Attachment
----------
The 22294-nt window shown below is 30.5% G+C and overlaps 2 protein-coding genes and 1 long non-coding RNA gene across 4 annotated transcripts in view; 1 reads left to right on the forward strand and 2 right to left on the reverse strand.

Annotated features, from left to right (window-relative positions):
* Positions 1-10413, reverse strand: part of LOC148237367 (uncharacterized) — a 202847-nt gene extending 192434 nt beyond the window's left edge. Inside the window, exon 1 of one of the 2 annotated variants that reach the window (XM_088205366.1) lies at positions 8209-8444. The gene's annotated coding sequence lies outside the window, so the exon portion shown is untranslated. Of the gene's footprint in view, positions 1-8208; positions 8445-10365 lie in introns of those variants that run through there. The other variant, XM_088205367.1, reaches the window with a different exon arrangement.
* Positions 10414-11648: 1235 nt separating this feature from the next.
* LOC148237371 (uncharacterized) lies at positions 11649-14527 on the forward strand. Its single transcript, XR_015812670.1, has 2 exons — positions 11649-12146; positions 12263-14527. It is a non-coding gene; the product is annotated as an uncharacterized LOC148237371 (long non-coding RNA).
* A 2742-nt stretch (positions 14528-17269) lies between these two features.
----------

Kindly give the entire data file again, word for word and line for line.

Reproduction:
The 22294-nt window shown below is 30.5% G+C and overlaps 2 protein-coding genes and 1 long non-coding RNA gene across 4 annotated transcripts in view; 1 reads left to right on the forward strand and 2 right to left on the reverse strand.

Annotated features, from left to right (window-relative positions):
* Positions 1-10413, reverse strand: part of LOC148237367 (uncharacterized) — a 202847-nt gene extending 192434 nt beyond the window's left edge. Inside the window, exon 1 of one of the 2 annotated variants that reach the window (XM_088205366.1) lies at positions 8209-8444. The gene's annotated coding sequence lies outside the window, so the exon portion shown is untranslated. Of the gene's footprint in view, positions 1-8208; positions 8445-10365 lie in introns of those variants that run through there. The other variant, XM_088205367.1, reaches the window with a different exon arrangement.
* Positions 10414-11648: 1235 nt separating this feature from the next.
* LOC148237371 (uncharacterized) lies at positions 11649-14527 on the forward strand. Its single transcript, XR_015812670.1, has 2 exons — positions 11649-12146; positions 12263-14527. It is a non-coding gene; the product is annotated as an uncharacterized LOC148237371 (long non-coding RNA).
* A 2742-nt stretch (positions 14528-17269) lies between these two features.